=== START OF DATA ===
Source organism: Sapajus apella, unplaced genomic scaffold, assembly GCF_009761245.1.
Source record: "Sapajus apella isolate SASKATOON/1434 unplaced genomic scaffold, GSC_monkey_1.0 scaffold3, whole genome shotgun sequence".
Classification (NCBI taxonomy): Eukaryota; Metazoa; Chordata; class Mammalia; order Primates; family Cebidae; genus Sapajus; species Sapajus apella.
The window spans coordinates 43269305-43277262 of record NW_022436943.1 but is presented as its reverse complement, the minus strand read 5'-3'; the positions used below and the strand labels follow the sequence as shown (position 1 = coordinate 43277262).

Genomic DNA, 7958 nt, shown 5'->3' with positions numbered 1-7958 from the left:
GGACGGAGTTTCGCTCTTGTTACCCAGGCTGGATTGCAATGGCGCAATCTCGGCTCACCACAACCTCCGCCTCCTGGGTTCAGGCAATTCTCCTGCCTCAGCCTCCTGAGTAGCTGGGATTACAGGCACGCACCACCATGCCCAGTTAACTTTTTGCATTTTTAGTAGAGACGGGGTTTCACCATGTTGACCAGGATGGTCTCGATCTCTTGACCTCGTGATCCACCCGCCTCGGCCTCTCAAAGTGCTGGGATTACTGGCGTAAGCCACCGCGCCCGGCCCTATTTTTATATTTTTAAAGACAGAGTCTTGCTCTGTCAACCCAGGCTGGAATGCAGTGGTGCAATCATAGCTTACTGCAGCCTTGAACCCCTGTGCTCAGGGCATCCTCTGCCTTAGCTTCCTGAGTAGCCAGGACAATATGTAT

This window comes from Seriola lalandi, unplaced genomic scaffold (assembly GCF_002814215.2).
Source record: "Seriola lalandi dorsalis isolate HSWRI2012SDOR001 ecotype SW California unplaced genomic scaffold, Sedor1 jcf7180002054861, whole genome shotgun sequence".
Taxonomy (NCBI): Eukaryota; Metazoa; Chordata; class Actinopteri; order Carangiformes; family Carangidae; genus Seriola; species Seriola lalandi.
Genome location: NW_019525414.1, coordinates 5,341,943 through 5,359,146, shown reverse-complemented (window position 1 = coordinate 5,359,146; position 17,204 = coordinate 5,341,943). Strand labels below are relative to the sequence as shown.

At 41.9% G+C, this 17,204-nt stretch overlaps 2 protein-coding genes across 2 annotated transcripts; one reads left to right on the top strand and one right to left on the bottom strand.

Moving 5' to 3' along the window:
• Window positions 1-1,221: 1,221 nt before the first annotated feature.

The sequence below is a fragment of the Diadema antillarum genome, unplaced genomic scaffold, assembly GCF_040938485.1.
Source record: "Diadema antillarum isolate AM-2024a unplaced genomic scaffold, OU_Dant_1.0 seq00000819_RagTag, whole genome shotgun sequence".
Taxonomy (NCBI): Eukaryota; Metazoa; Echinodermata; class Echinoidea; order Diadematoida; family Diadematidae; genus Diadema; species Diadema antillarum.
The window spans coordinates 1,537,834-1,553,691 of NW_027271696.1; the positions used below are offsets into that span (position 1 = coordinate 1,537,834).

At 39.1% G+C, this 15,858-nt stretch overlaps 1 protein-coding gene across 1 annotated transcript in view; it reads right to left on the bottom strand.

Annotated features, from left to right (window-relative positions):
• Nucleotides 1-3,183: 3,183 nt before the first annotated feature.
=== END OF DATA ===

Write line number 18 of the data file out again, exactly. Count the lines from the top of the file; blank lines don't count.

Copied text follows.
At 39.1% G+C, this 15,858-nt stretch overlaps 1 protein-coding gene across 1 annotated transcript in view; it reads right to left on the bottom strand.